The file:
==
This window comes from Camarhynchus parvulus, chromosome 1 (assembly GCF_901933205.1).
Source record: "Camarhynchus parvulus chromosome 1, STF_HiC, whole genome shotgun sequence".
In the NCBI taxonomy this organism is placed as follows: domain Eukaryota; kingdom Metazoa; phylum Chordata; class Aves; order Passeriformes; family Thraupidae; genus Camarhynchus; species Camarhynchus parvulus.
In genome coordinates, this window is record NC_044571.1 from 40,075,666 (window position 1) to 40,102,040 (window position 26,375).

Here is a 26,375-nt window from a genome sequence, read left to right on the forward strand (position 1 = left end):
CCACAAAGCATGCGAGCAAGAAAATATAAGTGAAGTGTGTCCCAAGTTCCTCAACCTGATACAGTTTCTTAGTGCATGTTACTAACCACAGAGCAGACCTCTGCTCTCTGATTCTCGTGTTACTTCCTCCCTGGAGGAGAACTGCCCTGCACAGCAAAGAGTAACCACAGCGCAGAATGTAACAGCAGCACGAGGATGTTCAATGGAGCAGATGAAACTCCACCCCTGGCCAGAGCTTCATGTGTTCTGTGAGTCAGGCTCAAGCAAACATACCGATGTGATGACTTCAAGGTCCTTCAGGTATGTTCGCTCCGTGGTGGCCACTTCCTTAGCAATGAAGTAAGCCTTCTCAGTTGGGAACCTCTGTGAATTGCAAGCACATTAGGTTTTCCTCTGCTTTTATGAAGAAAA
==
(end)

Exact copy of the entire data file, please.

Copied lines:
This window comes from Camarhynchus parvulus, chromosome 1 (assembly GCF_901933205.1).
Source record: "Camarhynchus parvulus chromosome 1, STF_HiC, whole genome shotgun sequence".
In the NCBI taxonomy this organism is placed as follows: domain Eukaryota; kingdom Metazoa; phylum Chordata; class Aves; order Passeriformes; family Thraupidae; genus Camarhynchus; species Camarhynchus parvulus.
In genome coordinates, this window is record NC_044571.1 from 40,075,666 (window position 1) to 40,102,040 (window position 26,375).

Here is a 26,375-nt window from a genome sequence, read left to right on the forward strand (position 1 = left end):
CCACAAAGCATGCGAGCAAGAAAATATAAGTGAAGTGTGTCCCAAGTTCCTCAACCTGATACAGTTTCTTAGTGCATGTTACTAACCACAGAGCAGACCTCTGCTCTCTGATTCTCGTGTTACTTCCTCCCTGGAGGAGAACTGCCCTGCACAGCAAAGAGTAACCACAGCGCAGAATGTAACAGCAGCACGAGGATGTTCAATGGAGCAGATGAAACTCCACCCCTGGCCAGAGCTTCATGTGTTCTGTGAGTCAGGCTCAAGCAAACATACCGATGTGATGACTTCAAGGTCCTTCAGGTATGTTCGCTCCGTGGTGGCCACTTCCTTAGCAATGAAGTAAGCCTTCTCAGTTGGGAACCTCTGTGAATTGCAAGCACATTAGGTTTTCCTCTGCTTTTATGAAGAAAA